The 5 most important races for the Arctic

In the 19th century, Europes great powers carved up the global map according to age-old rules of sovereignty: The first person to plant the flag controlled the resources — as long as they could defend them.

That era might seem long gone. But as polar ice melts at unprecedented speed in the Arctic, the worlds biggest players are eyeing the region as a new “no mans land” that is up for grabs.

The changing landscape — and seascape — has ignited a scramble to unlock new economic opportunities and gain the strategic upper hand at the top of the world. “The region has become an arena for power and for competition,” U.S. Secretary of State Mike Pompeo said in a speech in Finland in May.

A month earlier, Russian President Vladimir Putin had told a conference in St. Petersburg that the Arctic accounts for more than 10 percent of all investment in Russia.

POLITICO maps out whats at stake in the five most important races for the Arctic — and how each could play out.

The race for trading routes

Whats at stake: Humans have traded across the Arctic for centuries, moving goods like furs and meat across the ice and snow. Today, warmer temperatures are destroying many of those old routes, and opening up new, longer-distance, seaways in their stead.

For modern exporters moving goods in bulk from Asia to the West, this means new opportunities.

Forecasts suggest the Arctic Ocean will be ice-free during the summer as early as 2040. Two new shipping routes, the Northern Sea Route, which runs along Russias north coast, and the Northwest Passage, which threads through Canadas northern islands, are already under development.

These shortcuts could reduce the distance between Europe and Asia by up to 40 percent. With 90 percent of world trade being moved by sea, even a limited uptick in their use could have a significant effect on global economics, analysts say.

How things could play out: Experts are divided on the potential for trade along these new routes. They may be shorter, but they can be choked with ice for at least nine months of the year. They also lack basic services, such as search-and-rescue support, along much of their length.

So far, fewer than 100 commercial ships transit along the Northern Sea Route in a year, compared with the nearly 20,000 vessels using Egypts Suez Canal, said Malte Humpert, an analyst at the Washington-based think tank the Arctic Institute.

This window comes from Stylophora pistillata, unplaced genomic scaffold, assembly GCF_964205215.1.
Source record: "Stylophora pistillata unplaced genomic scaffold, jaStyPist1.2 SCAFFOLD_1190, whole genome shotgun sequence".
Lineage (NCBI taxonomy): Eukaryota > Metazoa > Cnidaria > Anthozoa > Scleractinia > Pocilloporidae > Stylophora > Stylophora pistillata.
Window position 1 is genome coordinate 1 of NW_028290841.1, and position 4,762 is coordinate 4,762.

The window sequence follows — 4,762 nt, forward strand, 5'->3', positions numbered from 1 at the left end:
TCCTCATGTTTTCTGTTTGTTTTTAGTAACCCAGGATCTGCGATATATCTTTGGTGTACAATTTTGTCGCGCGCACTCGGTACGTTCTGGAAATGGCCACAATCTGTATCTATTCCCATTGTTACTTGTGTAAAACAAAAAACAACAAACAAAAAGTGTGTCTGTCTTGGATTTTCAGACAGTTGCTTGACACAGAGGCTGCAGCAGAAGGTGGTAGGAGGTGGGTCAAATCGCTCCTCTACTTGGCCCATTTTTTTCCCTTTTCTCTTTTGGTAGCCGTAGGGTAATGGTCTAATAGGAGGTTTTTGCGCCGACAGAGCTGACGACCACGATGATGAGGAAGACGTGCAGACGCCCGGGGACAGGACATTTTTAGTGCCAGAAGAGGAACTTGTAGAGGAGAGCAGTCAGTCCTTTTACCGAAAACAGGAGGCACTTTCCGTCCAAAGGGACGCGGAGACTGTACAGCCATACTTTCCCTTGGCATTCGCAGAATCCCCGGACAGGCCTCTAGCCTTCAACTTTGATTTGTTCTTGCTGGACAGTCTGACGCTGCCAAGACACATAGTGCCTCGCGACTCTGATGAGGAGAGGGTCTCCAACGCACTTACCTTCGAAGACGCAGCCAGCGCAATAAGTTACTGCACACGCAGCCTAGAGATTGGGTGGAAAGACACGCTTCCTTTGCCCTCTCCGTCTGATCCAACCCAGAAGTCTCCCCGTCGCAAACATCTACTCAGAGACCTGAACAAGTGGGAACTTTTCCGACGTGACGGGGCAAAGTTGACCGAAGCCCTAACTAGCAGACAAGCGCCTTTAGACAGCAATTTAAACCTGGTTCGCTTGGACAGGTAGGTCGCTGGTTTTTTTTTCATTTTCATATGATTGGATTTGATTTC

But traffic is increasing. The Chinese shipping company COSCO is planning to increase its use of the Northern Sea Route to deliver cargo to Europe. It is likely to start with a few dozen voyages a year, and ramp up to “maybe 200-300 by the middle of the next decade,” according to Humpert.

Developing the route will create new trading hubs along the Russian coast and breathe new life into Soviet-era backwaters, which were built in a rush and then neglected for decades. Meanwhile, in Iceland, a consortium led by Germanys Bremenports wants to develop a new hub in the northeastern bay of Finnafjord.

The new routes could also lead to new tensions between the major power players seeking to control them. The United States has slammed claims of sovereignty over the routes from Canada and Russia as “illegitimate” and “illegal.”

The race for supremacy

Whats at stake: During the Cold War, the Arctic acted as a frontier between NATO and the Soviet Union, and was peppered with military bases and expensive hardware.

When hostilities eased after the USSR broke apart, many of these assets were dismantled or allowed to decay. Russia and Norway resolved a long-running maritime border dispute in the Barents Sea in 2010.

Now, relations between the West and Russia have chilled once again, and both sides are edging back toward Cold War footing, just as the barrier of ice that divided them is melting.

How things could play out: Full-blown conflict in the Arctic is still only a remote possibility, analysts say. But the geopolitical contest between old rivals — and new competitors — in the region is unlikely to be smooth sailing.

Russia is building a string of new bases in northern coastal settlements and on several islands, including Kotelny on the East Siberian Sea. Large-scale military exercises by both NATO and Russia are becoming increasingly routine in Arctic areas, and both sides are expanding and updating their icebreaker fleets, seen as key to exerting military influence in Arctic waters.

A soldier holds a machine gun as he patrols the Russian northern military base on Kotelny island in the Arctic Circle | Maxime Popov/AFP via Getty Images